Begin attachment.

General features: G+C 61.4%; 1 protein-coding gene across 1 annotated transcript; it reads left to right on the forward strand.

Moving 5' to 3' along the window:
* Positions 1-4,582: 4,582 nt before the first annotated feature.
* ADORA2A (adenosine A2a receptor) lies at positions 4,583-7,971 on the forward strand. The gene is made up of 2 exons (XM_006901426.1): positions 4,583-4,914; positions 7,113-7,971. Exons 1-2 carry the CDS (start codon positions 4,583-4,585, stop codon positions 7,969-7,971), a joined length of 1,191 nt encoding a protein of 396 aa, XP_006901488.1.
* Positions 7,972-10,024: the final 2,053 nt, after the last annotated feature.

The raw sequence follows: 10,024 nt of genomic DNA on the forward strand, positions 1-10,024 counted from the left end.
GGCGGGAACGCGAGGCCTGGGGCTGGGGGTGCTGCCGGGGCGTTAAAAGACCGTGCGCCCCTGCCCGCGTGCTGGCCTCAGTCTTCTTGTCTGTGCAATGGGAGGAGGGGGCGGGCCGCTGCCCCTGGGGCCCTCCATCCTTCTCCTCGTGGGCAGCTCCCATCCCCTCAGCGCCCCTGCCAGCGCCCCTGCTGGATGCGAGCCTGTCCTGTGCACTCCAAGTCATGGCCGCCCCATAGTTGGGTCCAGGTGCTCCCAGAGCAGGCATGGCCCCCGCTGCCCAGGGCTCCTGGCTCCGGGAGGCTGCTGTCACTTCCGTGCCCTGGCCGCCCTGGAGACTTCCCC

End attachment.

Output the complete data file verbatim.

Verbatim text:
General features: G+C 61.4%; 1 protein-coding gene across 1 annotated transcript; it reads left to right on the forward strand.

Moving 5' to 3' along the window:
* Positions 1-4,582: 4,582 nt before the first annotated feature.
* ADORA2A (adenosine A2a receptor) lies at positions 4,583-7,971 on the forward strand. The gene is made up of 2 exons (XM_006901426.1): positions 4,583-4,914; positions 7,113-7,971. Exons 1-2 carry the CDS (start codon positions 4,583-4,585, stop codon positions 7,969-7,971), a joined length of 1,191 nt encoding a protein of 396 aa, XP_006901488.1.
* Positions 7,972-10,024: the final 2,053 nt, after the last annotated feature.

The raw sequence follows: 10,024 nt of genomic DNA on the forward strand, positions 1-10,024 counted from the left end.
GGCGGGAACGCGAGGCCTGGGGCTGGGGGTGCTGCCGGGGCGTTAAAAGACCGTGCGCCCCTGCCCGCGTGCTGGCCTCAGTCTTCTTGTCTGTGCAATGGGAGGAGGGGGCGGGCCGCTGCCCCTGGGGCCCTCCATCCTTCTCCTCGTGGGCAGCTCCCATCCCCTCAGCGCCCCTGCCAGCGCCCCTGCTGGATGCGAGCCTGTCCTGTGCACTCCAAGTCATGGCCGCCCCATAGTTGGGTCCAGGTGCTCCCAGAGCAGGCATGGCCCCCGCTGCCCAGGGCTCCTGGCTCCGGGAGGCTGCTGTCACTTCCGTGCCCTGGCCGCCCTGGAGACTTCCCC